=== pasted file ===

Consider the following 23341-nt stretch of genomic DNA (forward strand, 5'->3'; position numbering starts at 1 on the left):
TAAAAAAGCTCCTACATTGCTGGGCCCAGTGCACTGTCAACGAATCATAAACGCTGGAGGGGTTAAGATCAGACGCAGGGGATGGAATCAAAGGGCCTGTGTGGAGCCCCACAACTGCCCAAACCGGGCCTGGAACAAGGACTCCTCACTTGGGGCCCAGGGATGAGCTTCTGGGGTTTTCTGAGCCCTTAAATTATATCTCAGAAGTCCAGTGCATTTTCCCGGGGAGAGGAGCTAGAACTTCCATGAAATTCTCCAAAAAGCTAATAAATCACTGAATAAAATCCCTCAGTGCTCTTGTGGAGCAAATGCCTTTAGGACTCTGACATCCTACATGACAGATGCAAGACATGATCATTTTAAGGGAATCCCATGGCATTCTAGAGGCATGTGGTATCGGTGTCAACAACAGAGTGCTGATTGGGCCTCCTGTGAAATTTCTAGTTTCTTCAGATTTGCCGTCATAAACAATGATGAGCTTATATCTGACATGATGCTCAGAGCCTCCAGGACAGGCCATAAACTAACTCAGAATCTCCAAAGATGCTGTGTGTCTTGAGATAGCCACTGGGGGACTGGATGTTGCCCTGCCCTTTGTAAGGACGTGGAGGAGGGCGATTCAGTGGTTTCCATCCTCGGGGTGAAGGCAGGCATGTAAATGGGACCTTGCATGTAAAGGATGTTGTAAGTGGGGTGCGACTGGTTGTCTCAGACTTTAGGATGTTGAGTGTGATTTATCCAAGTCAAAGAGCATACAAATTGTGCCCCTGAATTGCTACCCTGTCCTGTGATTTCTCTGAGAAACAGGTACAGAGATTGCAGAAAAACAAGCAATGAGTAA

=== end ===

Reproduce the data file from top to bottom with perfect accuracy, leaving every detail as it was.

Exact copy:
Consider the following 23341-nt stretch of genomic DNA (forward strand, 5'->3'; position numbering starts at 1 on the left):
TAAAAAAGCTCCTACATTGCTGGGCCCAGTGCACTGTCAACGAATCATAAACGCTGGAGGGGTTAAGATCAGACGCAGGGGATGGAATCAAAGGGCCTGTGTGGAGCCCCACAACTGCCCAAACCGGGCCTGGAACAAGGACTCCTCACTTGGGGCCCAGGGATGAGCTTCTGGGGTTTTCTGAGCCCTTAAATTATATCTCAGAAGTCCAGTGCATTTTCCCGGGGAGAGGAGCTAGAACTTCCATGAAATTCTCCAAAAAGCTAATAAATCACTGAATAAAATCCCTCAGTGCTCTTGTGGAGCAAATGCCTTTAGGACTCTGACATCCTACATGACAGATGCAAGACATGATCATTTTAAGGGAATCCCATGGCATTCTAGAGGCATGTGGTATCGGTGTCAACAACAGAGTGCTGATTGGGCCTCCTGTGAAATTTCTAGTTTCTTCAGATTTGCCGTCATAAACAATGATGAGCTTATATCTGACATGATGCTCAGAGCCTCCAGGACAGGCCATAAACTAACTCAGAATCTCCAAAGATGCTGTGTGTCTTGAGATAGCCACTGGGGGACTGGATGTTGCCCTGCCCTTTGTAAGGACGTGGAGGAGGGCGATTCAGTGGTTTCCATCCTCGGGGTGAAGGCAGGCATGTAAATGGGACCTTGCATGTAAAGGATGTTGTAAGTGGGGTGCGACTGGTTGTCTCAGACTTTAGGATGTTGAGTGTGATTTATCCAAGTCAAAGAGCATACAAATTGTGCCCCTGAATTGCTACCCTGTCCTGTGATTTCTCTGAGAAACAGGTACAGAGATTGCAGAAAAACAAGCAATGAGTAA